Charles M. Vest’s death came much too early. I miss this man terribly, his kindness, his intelligence, his fairness and most of all his simple humanity. Chuck was President of MIT when we started our discussion about the possibility of the McGovern Institute to be located at MIT. He was enthusiastic, if not ecstatic, but exercised reserve and a deep felt appreciation for what this would mean for neuroscience at MIT.

Our lengthy discussions and negotiations, some not so easy, were always fair with a win-win in mind, and his humorous use of narratives was a tactic to try and sway you without you noticing. I remember the time we met so I could listen to his rationale about postponing the start of building the MIBR. Of course we were opposed to that, and so I was invited by Chuck to a private lunch with the model of the building prominently displayed in view of our table. As in chess, where you try to corner the queen, Chuck suggested that we trade places, thereby putting the model in a less favorable light, all in the hope he could meet his objective. Oh Chuck! We started and finished pretty much on schedule. So many memories, bear hugs and laughter. I remember an MIT dinner where attendees were leaving, but you and I kept talking, the room cleared out, tables were folded up, the crew swept the floor around us sitting on our chairs, ignoring all. The topic of discussion still centered around the building. And then there always will be the story of French fries at Marché in Menlo Park! Chuck was passing the baton and visited many people across the country to say thank you. I had the pleasure to have dinner with him. Chuck was a runner and in great shape because he was mindful of what he ate; however, both of us ordered that occasional steak and unbeknown to us it was accompanied by two enormous pointed parchment bags in a gracious holder filled with (alas, delicious) French fries! We first looked at them in disdain, but one after the other they disappeared until they were gone. We laughed and tried to excuse away the consumption of all those French fries, and with a huge smile on your face “French fries” became your greeting to the bewilderment of those around us. You also shared private dreams post presidency about being interested in an ambassadorship, but that that would be not be feasible for different reasons. I wish we could have many more of our conversations, but instead I wish you goodbye with one last bear hug!

Be well in the place souls go to rest, my friend, and know that you were respected for all the right reasons, but loved by many and by me because you were very simply, Chuck!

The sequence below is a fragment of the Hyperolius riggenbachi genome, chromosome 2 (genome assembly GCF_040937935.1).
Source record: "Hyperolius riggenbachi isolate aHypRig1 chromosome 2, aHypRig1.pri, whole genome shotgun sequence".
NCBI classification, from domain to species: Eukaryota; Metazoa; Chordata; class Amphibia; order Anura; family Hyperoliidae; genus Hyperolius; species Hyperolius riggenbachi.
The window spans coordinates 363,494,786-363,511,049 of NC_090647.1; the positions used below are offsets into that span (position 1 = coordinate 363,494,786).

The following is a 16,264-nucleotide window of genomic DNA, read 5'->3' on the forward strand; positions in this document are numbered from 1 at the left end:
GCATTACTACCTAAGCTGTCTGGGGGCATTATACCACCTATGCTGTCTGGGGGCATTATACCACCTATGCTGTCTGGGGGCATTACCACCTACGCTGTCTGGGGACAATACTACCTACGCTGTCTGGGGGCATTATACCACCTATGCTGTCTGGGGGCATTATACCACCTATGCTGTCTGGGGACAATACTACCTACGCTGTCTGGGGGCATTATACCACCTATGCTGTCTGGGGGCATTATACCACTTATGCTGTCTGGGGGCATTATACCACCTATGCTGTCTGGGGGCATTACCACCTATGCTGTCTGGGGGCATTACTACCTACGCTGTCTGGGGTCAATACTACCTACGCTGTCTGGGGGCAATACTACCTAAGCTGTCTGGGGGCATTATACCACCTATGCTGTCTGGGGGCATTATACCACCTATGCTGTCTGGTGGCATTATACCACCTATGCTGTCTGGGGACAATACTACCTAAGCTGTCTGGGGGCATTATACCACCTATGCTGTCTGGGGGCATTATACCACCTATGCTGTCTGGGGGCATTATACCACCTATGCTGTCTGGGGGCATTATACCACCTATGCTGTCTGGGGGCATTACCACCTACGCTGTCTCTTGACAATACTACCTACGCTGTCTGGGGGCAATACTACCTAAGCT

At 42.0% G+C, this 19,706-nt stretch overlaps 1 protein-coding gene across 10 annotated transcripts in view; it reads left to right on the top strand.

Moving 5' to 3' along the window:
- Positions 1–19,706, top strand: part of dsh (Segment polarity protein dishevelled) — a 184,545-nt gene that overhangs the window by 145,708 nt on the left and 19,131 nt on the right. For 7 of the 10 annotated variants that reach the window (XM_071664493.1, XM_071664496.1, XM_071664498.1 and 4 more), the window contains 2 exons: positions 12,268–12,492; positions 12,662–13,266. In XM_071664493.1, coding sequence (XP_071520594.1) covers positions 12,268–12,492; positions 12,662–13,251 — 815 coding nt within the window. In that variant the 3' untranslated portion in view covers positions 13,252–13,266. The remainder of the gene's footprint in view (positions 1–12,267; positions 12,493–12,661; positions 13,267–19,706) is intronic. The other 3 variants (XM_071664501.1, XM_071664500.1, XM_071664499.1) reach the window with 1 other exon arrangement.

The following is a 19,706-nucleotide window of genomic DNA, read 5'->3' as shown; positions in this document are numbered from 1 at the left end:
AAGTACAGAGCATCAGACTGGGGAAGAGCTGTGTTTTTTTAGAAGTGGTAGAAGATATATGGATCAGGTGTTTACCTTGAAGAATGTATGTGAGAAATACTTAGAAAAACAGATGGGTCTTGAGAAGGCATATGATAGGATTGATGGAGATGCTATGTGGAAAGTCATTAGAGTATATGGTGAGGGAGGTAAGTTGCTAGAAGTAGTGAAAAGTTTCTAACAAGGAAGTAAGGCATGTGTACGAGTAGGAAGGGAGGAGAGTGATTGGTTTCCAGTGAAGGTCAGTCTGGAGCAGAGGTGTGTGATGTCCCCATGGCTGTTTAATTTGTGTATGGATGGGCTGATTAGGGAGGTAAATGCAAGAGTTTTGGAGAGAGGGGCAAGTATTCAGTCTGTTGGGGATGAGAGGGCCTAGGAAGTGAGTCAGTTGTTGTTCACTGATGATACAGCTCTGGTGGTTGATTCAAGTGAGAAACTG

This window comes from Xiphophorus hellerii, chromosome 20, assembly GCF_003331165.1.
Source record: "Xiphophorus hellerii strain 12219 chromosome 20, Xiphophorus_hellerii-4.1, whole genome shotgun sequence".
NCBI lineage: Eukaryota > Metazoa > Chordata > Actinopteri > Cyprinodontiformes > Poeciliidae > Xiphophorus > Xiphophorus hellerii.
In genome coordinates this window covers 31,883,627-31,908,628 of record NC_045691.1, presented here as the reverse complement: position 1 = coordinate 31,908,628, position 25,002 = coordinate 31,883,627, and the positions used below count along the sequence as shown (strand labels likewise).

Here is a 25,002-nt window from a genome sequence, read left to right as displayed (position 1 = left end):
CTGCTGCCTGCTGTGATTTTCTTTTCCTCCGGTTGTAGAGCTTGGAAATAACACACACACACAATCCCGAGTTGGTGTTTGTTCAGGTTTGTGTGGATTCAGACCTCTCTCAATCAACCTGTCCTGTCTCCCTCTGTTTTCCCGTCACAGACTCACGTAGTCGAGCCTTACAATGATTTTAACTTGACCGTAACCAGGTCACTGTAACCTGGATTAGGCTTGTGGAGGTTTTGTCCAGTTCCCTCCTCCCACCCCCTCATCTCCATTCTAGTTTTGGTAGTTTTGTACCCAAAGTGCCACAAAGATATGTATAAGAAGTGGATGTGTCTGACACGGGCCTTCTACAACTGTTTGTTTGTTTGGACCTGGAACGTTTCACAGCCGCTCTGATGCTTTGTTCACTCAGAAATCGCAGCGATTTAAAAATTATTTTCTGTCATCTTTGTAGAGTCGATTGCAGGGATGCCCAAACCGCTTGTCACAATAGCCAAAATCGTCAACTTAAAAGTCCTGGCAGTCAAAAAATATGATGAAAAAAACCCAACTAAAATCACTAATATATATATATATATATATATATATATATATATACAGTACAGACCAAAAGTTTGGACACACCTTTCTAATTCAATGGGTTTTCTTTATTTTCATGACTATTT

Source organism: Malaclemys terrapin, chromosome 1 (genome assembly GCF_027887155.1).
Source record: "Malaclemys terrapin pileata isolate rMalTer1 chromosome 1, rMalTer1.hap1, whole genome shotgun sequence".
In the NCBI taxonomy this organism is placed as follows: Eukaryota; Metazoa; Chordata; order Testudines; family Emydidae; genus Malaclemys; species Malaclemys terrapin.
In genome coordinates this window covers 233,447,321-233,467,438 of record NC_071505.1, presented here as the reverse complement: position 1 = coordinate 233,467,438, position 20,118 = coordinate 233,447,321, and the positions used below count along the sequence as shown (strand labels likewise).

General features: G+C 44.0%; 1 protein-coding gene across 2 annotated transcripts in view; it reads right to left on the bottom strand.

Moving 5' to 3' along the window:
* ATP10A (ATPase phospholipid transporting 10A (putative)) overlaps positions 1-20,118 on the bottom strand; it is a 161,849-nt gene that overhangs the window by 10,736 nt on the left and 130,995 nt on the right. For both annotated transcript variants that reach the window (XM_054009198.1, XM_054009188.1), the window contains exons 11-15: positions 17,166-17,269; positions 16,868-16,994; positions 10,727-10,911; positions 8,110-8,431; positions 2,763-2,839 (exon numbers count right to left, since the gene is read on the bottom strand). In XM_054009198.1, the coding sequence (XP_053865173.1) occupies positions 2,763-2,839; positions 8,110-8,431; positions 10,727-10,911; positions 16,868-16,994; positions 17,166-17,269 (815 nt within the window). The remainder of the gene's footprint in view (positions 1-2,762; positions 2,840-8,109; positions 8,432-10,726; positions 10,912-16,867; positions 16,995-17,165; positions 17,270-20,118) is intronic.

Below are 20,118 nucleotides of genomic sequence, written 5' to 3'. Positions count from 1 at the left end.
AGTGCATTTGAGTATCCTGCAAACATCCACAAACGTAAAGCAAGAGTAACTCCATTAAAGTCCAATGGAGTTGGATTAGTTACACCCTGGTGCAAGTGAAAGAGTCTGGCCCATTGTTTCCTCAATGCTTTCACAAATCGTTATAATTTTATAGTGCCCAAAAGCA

Editas Medicine to develop new class of genome editing therapeutics

Editas Medicine, a transformative genome editing company, today announced it has secured a $43 million Series A financing led by Flagship Ventures, Polaris Partners and Third Rock Ventures with participation from Partners Innovation Fund. Following an explosion of high profile publications on CRISPR/Cas9 and TALENs, genome editing has emerged as one of the most exciting new areas of scientific research. These recent advances have made it possible to modify, in a targeted way, almost any gene in the human body with the ability to directly turn on, turn off or edit disease-causing genes. Editas’ mission is to translate its genome editing technology into a novel class of human therapeutics that enable precise and corrective molecular modification to treat the underlying cause of a broad range of diseases at the genetic level.

“Editas is exclusively positioned to leverage the very latest in genome editing to develop life-changing medicines for patients,” said Kevin Bitterman, Ph.D., interim president, Editas Medicine and principal, Polaris Partners. “Our suite of foundational intellectual property, combined with the proprietary know-how of our founding team and our financial resources, will enable us to rapidly translate these groundbreaking discoveries into important medicines.”

Leading Foundational Science & Team

The company’s five founders have published much of the foundational work that has elevated genome editing technology to a level where it can now be optimized and developed for therapeutic use. Feng Zhang, Ph.D., core member of the Broad Institute, Investigator at the McGovern Institute for Brain Research and joint assistant professor in the Departments of Brain and Cognitive Sciences and Biological Engineering at Massachusetts Institute of Technology; George Church, Ph.D., founding core faculty member at the Wyss Institute for Biologically Inspired Engineering at Harvard University and Robert Winthrop professor of genetics at Harvard Medical School; and Jennifer Doudna, Ph.D., Howard Hughes Medical Institute investigator and professor of biochemistry, biophysics and structural biology at the University of California, Berkeley, are eminent academic leaders who described and invented key elements of the CRISPR/Cas technology. Keith Joung, M.D., Ph.D., associate chief of pathology for research and associate pathologist at Massachusetts General Hospital and associate professor of pathology at Harvard Medical School, is a pioneer in the development and translation of genome editing technologies. David Liu, Ph.D., Howard Hughes Medical Institute investigator and professor of chemistry and chemical biology at Harvard University, is a renowned protein evolution and engineering biologist.